your feet hanging comfortably off the end of bed or couch. Put the sock on the injured leg and with your foot perpendicular to your leg, have your assistant create a cast of your lower leg. You only want to cast the back of your leg and the bottom of your foot, wrapping around the sides slightly and to the ball of your foot for stability. Remember, you want to be able to get it off! Once it has dried, take it off and cut it down to about mid-calf level. When you put it on at night, wrap it with an ace bandage to hold it in place, you’ll understand... Especially if you have the cast on both feet!

8

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IT BAND

Like achilles problems, the IT Band can flare up with very little warning and take quite a while to go away. I was fortunate -- once I discovered the cause of the problem and how to stretch the tendon, the pain disappeared rather quickly. The IT Band runs down the outside of your upper leg, from your hip down to your knee. It tends to be most troublesome closer to the knee. Because of the area it is located in, it is pretty difficult to stretch. Here’s what worked for me: If you’re trying to stretch your right IT, stand sideways on a step with your left leg dangling. Drop your left hip and push your right hip to the right. Keep pushing gently and you should feel a good, deep stretch throughout the IT Band. Like most stretches, hold it for 30 seconds, relax, and repeat. The other stretch that works fairly well is performed on flat ground. Again, if you are working on your right IT Band, cross your left leg in front of your right and bend over as if touching your toes. Instead of trying

to stretch the back of your legs, lean to your left and push your hips to the right, similar to the first method. Lastly, you might have some success continually massaging the area that is overly tight. You will need your leg straightened for this to be possible, and relaxed. If you’re sitting in class or at work and have nothing better to do, find something to put your leg up on and dig in!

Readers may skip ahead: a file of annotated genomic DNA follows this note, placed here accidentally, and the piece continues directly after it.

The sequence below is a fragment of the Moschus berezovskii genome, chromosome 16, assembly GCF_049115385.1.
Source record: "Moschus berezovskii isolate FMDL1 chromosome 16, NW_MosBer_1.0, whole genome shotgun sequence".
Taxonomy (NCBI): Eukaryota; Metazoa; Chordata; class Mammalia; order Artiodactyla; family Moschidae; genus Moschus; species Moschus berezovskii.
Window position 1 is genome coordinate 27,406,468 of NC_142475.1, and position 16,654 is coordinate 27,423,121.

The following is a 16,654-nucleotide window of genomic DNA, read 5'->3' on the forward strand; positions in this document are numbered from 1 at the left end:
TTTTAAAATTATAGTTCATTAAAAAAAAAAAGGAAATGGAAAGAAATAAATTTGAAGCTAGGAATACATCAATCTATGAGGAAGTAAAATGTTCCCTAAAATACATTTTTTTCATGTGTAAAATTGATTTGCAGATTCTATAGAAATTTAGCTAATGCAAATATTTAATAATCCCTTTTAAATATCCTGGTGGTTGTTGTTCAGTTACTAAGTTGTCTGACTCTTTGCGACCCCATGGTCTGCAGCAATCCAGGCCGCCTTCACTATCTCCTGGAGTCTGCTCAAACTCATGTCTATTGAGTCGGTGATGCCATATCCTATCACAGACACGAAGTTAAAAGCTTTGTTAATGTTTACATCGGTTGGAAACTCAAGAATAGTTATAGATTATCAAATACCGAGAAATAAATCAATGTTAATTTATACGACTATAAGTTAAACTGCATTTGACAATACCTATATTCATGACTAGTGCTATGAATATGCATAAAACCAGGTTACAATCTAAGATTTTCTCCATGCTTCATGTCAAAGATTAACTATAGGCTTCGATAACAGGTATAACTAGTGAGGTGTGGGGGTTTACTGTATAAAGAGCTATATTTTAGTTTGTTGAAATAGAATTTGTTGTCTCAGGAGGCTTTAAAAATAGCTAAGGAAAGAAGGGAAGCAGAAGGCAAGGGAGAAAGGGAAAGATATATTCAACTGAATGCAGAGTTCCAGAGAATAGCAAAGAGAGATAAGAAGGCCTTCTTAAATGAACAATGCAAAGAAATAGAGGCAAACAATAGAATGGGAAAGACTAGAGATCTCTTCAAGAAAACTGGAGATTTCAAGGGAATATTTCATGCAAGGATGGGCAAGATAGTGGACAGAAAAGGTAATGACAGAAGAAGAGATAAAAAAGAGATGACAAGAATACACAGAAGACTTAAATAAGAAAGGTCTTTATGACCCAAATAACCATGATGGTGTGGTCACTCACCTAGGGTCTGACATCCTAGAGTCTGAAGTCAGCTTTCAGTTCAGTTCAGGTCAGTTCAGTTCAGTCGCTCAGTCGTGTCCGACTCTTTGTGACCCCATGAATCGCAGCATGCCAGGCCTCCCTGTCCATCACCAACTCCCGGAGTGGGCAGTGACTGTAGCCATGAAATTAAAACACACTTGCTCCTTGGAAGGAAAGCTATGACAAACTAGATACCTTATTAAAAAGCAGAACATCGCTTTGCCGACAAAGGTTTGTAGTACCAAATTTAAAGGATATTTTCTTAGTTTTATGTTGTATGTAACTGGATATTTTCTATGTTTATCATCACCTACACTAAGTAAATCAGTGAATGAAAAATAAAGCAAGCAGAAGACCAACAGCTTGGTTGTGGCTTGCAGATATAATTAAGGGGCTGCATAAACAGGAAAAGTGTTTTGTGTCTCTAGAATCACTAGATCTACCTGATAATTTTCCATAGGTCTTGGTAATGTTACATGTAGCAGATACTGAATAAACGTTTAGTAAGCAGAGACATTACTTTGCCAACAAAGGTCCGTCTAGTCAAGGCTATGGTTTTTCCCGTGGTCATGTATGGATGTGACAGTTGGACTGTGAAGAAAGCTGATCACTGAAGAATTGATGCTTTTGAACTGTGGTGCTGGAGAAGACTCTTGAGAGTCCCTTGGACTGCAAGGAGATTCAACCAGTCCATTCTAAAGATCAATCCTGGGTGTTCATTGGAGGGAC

BIKING This could equally be included as part of your training regime, but I like to look at it as a way to prevent injuries and recover from them should you be unfortunate enough to get hurt. It is often stated that bicycling in a standing position, specifically hill sprints, is the closest exercise to running. It can be an excellent way of maintaining conditioning while undergoing.

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10

FINALLY

METABOLISM AND SPEED WORK The advantage of high intensity speed work is the effect it has on your metabolism. A common misconception is that long, slow runs will burn more calories than will short, fast runs. The reasoning is that although calories are burned at a slower rate, the longer duration will tip the scales. However, this ignores several important factors. The first is quite obvious; higher intensity means more calorie consumption per minute or hour or whatever. You could also argue that the time saved by the shorter, faster workout leaves more time in the day where you will still be burning calories if nothing else than by breathing. But the most important reason why high intensity workouts are superior is this: Research has shown that the metabolism can remain at its highest level for up to 17 hours following high intensity exercise! Remember, “If the furnace is hot enough, anything will burn.�

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Running is far more than a sport. For many it’s a way of life One with its own language. Its own norms. Its own culture. And like many cultures, its members identify themselves through a unique and defining form of shoe.

Saucony

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Shop # L2 – 208 Dubai Mall Dubai. UAE 04 3398081


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TRACK R

UNNING shoes are the first line of defence against any potential injury. There are three selection considerations when purchasing a running shoe to meet one’s bio-mechanical needs. The first consideration involves what foot type the runner has (high arch, flat foot, or normal arch). Next, it’s important to analyse the runner’s foot strike (heel striker, forefoot striker or mid-foot striker) and stride pattern (pronater, supinater, or neutral). The mid-sole of many running shoes breaks down at 400 miles and offers little or no protection after that period. Don’t just go off tread wear to assess if your trainers need replacing, make a note of the miles you’ve covered and rotate between two pairs to prolong their life expectancy. In this issue we’ve had a look at the latest distance trainers the leading brands have to offer.